While not openly challenging the supremacy of his party, the lawmaker recently kicked against Gbajabiamila’s endorsement by the APC, and the open attack by Bola Tinubu on the leadership of the National Assembly, urging the stakeholders to allow interested members to run the race on their “individual credentials”.
Abdulrazak Namdas is current spokesman of the house, and had publicly declared his intention for speakership of the 9th assembly. Many say he has deliberately gone into oblivion, just after declaring his intention. People conversant with the tussle described the lawmaker from Adamawa state as “not making the needed campaign moves as expected of him”, a development they said may suggest he had tacitly dumped his bid.
John Dyegh, who was initially campaign director for the Wase for speaker project, had in recent interviews explained that he was in the race because his erstwhile man may have opted for what was not the original demand of the North-central, (playing the second fiddle as deputy speaker).
Though one is not sure if the APC would have a rethink on the zoning arrangement, the Benue lawmaker, who has been championing the North-central’s agenda for the purpose “equity, fairness and balance”, has vowed to end his struggle on the floor.
“My fate in this race will be decided on the floor”, he said in an interview obviously insisting on not backing out.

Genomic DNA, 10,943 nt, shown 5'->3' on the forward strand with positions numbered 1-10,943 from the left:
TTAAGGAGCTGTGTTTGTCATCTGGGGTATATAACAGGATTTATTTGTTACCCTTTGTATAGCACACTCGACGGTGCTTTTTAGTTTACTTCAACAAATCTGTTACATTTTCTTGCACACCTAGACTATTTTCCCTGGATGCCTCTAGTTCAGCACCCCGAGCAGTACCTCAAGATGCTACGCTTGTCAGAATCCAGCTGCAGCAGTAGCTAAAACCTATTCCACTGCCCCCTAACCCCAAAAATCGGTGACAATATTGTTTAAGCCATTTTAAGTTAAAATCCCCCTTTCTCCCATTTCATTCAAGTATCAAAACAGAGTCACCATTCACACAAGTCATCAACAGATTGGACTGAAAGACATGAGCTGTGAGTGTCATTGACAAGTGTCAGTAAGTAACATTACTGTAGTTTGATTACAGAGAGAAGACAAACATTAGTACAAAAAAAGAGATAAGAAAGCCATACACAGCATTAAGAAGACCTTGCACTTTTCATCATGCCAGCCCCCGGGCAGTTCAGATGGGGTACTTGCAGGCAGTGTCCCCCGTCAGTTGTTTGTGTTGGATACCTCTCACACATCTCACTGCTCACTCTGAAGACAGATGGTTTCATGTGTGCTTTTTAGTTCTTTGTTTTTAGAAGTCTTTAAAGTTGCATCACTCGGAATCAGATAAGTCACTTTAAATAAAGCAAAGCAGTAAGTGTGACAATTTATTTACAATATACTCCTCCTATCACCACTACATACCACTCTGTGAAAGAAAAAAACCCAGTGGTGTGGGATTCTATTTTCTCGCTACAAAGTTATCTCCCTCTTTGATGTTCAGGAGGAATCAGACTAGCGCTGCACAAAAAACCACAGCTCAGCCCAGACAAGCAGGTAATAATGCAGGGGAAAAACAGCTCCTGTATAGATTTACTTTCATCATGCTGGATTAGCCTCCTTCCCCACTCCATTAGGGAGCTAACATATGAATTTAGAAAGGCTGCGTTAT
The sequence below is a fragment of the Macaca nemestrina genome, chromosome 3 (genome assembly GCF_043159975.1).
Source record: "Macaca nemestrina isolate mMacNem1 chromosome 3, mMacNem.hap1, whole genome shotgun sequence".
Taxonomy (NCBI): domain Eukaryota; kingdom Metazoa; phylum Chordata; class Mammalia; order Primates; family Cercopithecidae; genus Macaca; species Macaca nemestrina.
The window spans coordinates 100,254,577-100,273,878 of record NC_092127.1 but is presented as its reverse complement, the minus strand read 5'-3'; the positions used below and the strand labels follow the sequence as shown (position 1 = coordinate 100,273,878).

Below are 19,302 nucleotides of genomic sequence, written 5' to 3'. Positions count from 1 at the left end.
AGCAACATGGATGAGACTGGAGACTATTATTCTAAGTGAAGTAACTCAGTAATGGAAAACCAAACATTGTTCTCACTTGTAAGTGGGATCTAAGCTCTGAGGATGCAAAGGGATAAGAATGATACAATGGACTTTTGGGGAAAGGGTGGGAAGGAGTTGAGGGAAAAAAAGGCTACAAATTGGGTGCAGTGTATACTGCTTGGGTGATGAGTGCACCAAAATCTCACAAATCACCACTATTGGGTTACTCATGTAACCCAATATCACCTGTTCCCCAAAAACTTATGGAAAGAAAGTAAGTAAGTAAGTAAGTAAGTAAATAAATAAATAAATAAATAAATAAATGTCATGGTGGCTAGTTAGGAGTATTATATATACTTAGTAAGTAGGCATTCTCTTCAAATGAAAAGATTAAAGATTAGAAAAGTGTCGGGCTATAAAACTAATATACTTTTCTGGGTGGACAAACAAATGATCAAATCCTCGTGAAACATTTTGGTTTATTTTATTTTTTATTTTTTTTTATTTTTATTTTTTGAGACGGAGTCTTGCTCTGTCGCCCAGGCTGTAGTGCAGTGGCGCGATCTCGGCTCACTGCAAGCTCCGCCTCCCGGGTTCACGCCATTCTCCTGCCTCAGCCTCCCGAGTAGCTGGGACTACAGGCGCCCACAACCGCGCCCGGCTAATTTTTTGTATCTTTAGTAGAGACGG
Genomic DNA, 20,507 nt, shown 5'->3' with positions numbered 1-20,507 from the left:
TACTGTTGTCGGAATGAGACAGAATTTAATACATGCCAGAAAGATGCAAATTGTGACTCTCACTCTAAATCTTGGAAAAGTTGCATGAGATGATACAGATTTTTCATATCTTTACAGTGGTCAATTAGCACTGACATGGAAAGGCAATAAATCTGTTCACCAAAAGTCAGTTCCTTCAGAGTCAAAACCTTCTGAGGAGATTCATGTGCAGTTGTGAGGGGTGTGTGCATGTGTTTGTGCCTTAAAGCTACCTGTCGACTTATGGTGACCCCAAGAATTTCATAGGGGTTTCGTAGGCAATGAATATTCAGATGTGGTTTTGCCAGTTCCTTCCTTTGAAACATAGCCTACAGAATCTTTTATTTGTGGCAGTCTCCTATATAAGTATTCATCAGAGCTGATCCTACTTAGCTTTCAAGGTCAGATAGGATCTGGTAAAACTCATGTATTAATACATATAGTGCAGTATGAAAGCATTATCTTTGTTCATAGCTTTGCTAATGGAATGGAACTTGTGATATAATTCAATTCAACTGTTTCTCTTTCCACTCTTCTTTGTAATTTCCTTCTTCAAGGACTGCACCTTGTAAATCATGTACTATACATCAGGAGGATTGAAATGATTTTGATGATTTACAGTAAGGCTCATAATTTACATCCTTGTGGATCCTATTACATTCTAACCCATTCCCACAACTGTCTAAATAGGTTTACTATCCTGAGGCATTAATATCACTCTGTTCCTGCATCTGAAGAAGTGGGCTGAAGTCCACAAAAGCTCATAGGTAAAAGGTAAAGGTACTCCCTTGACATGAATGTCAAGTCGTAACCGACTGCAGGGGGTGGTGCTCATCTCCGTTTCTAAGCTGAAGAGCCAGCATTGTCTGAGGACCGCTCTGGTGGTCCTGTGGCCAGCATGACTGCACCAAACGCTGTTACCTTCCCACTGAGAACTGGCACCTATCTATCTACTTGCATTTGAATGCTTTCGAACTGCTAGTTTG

He is incumbent chairman of the committee on defence, from Borno state, and also one of the early entrants into the race. He doesn’t appear to be much in the open. Insiders in the tussle however described him as “one of the lawmakers who could spring surprises”. The most challenging huddle to his ambition at the moment, according to such movers, was the possible emergence of Ahmed Lawan, who equally hails from North-east geo-political zone as the senate president.
Onyejeocha recently made her intention for the speakership public. Her campaign agitations were hinged more on having a gender balance and the South-east representation in the scheme of things. Though an experienced lawmaker, analysts say she appeared not too assertive in the race. She is from Abia state.
The lawmaker from Imo state was reported to have been grooming his ambition over time. He chairs the house committee on healthcare services. He seems very popular with his colleagues, but his chances may be slim, as analysts say in the political calculations of the moment, the South-east may not be in the picture for speakership. He may be declaring his intention publicly in the coming days
Where shall it go?
To many, at the moment, narrowing down speculations on who may be elected speaker is not an easy task, as to them, the APC endorsement of Gbajabiamila seemed not to have gained the expected acceptance. They are, therefore, of the opinion that a dark horse may emerge to the consternation of all, including the ruling APC, which, according to them, if it failed to manage internal differences well, may fall victim of its own antics.